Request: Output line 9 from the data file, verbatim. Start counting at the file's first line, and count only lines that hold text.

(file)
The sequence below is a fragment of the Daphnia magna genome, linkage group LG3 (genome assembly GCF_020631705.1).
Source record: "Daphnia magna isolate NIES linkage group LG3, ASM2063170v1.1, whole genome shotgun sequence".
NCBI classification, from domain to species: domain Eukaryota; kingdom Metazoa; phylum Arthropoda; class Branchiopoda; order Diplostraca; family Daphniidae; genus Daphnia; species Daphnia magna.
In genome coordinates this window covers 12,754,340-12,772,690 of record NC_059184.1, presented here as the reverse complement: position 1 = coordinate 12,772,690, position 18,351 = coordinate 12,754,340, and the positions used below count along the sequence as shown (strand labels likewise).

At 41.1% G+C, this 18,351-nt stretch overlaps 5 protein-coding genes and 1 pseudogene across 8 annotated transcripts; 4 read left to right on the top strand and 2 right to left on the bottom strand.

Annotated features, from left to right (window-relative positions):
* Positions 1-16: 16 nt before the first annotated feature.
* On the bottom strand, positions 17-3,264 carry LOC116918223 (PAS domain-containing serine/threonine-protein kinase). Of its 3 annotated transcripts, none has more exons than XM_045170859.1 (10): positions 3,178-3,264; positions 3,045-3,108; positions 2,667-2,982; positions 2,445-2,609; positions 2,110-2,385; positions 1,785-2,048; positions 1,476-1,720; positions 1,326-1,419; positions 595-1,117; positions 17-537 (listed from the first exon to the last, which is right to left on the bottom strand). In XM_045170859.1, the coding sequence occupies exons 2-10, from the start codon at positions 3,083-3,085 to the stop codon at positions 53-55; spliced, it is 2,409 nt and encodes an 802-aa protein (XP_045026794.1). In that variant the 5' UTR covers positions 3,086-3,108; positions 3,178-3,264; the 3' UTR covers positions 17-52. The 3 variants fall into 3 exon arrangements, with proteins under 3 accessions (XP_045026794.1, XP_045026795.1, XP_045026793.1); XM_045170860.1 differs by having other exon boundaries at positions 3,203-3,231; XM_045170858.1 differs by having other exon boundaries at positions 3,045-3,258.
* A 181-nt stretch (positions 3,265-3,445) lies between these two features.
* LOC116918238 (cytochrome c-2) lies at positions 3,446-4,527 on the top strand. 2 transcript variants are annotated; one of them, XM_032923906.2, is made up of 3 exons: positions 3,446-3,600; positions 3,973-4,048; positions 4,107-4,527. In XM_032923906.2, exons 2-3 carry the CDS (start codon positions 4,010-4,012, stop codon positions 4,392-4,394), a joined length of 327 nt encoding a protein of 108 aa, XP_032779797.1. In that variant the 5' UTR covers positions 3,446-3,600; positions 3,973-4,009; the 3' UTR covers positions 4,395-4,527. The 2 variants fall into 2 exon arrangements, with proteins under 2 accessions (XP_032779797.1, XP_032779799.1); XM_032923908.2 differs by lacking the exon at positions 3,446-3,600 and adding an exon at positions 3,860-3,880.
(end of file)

* A 181-nt stretch (positions 3,265-3,445) lies between these two features.